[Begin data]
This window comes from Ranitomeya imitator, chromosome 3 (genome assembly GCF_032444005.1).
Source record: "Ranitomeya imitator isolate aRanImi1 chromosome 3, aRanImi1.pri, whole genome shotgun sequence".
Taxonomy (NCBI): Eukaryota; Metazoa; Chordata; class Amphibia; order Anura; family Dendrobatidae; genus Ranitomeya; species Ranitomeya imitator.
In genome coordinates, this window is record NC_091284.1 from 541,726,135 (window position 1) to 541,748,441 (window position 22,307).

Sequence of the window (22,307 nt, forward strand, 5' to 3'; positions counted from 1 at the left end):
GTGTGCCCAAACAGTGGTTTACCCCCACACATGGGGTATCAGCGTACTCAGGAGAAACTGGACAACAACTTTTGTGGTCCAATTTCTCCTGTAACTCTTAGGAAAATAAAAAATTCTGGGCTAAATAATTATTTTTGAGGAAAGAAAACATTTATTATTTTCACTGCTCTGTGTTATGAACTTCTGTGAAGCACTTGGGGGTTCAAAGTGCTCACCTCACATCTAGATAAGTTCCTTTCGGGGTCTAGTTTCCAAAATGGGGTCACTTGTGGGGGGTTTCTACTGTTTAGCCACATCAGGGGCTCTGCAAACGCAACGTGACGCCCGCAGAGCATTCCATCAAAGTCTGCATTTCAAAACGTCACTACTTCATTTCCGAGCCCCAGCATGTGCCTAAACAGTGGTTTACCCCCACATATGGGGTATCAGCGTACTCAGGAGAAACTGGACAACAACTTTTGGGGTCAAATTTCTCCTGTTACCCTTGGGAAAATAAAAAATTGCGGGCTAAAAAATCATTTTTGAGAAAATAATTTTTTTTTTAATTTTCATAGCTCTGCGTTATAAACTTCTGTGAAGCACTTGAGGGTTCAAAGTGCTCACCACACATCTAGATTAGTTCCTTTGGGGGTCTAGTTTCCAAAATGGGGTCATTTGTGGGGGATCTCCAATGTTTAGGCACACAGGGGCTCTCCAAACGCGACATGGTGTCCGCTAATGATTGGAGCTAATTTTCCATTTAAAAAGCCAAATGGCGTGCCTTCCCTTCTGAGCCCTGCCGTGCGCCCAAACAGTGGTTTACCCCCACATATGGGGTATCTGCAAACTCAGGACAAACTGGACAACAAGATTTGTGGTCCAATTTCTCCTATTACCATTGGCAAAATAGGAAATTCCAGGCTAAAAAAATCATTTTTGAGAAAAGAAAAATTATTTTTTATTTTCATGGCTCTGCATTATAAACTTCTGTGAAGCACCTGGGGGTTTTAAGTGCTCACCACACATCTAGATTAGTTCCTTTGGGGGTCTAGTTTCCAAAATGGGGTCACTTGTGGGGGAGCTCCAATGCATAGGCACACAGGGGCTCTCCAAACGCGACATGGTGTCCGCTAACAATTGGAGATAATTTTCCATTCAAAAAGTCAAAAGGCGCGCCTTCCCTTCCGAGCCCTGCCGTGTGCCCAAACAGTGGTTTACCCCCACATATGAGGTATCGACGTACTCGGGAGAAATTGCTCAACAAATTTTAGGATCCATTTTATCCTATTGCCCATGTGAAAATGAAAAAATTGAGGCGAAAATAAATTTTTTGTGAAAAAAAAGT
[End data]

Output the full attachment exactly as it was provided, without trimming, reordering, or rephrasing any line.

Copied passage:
This window comes from Ranitomeya imitator, chromosome 3 (genome assembly GCF_032444005.1).
Source record: "Ranitomeya imitator isolate aRanImi1 chromosome 3, aRanImi1.pri, whole genome shotgun sequence".
Taxonomy (NCBI): Eukaryota; Metazoa; Chordata; class Amphibia; order Anura; family Dendrobatidae; genus Ranitomeya; species Ranitomeya imitator.
In genome coordinates, this window is record NC_091284.1 from 541,726,135 (window position 1) to 541,748,441 (window position 22,307).

Sequence of the window (22,307 nt, forward strand, 5' to 3'; positions counted from 1 at the left end):
GTGTGCCCAAACAGTGGTTTACCCCCACACATGGGGTATCAGCGTACTCAGGAGAAACTGGACAACAACTTTTGTGGTCCAATTTCTCCTGTAACTCTTAGGAAAATAAAAAATTCTGGGCTAAATAATTATTTTTGAGGAAAGAAAACATTTATTATTTTCACTGCTCTGTGTTATGAACTTCTGTGAAGCACTTGGGGGTTCAAAGTGCTCACCTCACATCTAGATAAGTTCCTTTCGGGGTCTAGTTTCCAAAATGGGGTCACTTGTGGGGGGTTTCTACTGTTTAGCCACATCAGGGGCTCTGCAAACGCAACGTGACGCCCGCAGAGCATTCCATCAAAGTCTGCATTTCAAAACGTCACTACTTCATTTCCGAGCCCCAGCATGTGCCTAAACAGTGGTTTACCCCCACATATGGGGTATCAGCGTACTCAGGAGAAACTGGACAACAACTTTTGGGGTCAAATTTCTCCTGTTACCCTTGGGAAAATAAAAAATTGCGGGCTAAAAAATCATTTTTGAGAAAATAATTTTTTTTTTAATTTTCATAGCTCTGCGTTATAAACTTCTGTGAAGCACTTGAGGGTTCAAAGTGCTCACCACACATCTAGATTAGTTCCTTTGGGGGTCTAGTTTCCAAAATGGGGTCATTTGTGGGGGATCTCCAATGTTTAGGCACACAGGGGCTCTCCAAACGCGACATGGTGTCCGCTAATGATTGGAGCTAATTTTCCATTTAAAAAGCCAAATGGCGTGCCTTCCCTTCTGAGCCCTGCCGTGCGCCCAAACAGTGGTTTACCCCCACATATGGGGTATCTGCAAACTCAGGACAAACTGGACAACAAGATTTGTGGTCCAATTTCTCCTATTACCATTGGCAAAATAGGAAATTCCAGGCTAAAAAAATCATTTTTGAGAAAAGAAAAATTATTTTTTATTTTCATGGCTCTGCATTATAAACTTCTGTGAAGCACCTGGGGGTTTTAAGTGCTCACCACACATCTAGATTAGTTCCTTTGGGGGTCTAGTTTCCAAAATGGGGTCACTTGTGGGGGAGCTCCAATGCATAGGCACACAGGGGCTCTCCAAACGCGACATGGTGTCCGCTAACAATTGGAGATAATTTTCCATTCAAAAAGTCAAAAGGCGCGCCTTCCCTTCCGAGCCCTGCCGTGTGCCCAAACAGTGGTTTACCCCCACATATGAGGTATCGACGTACTCGGGAGAAATTGCTCAACAAATTTTAGGATCCATTTTATCCTATTGCCCATGTGAAAATGAAAAAATTGAGGCGAAAATAAATTTTTTGTGAAAAAAAAGT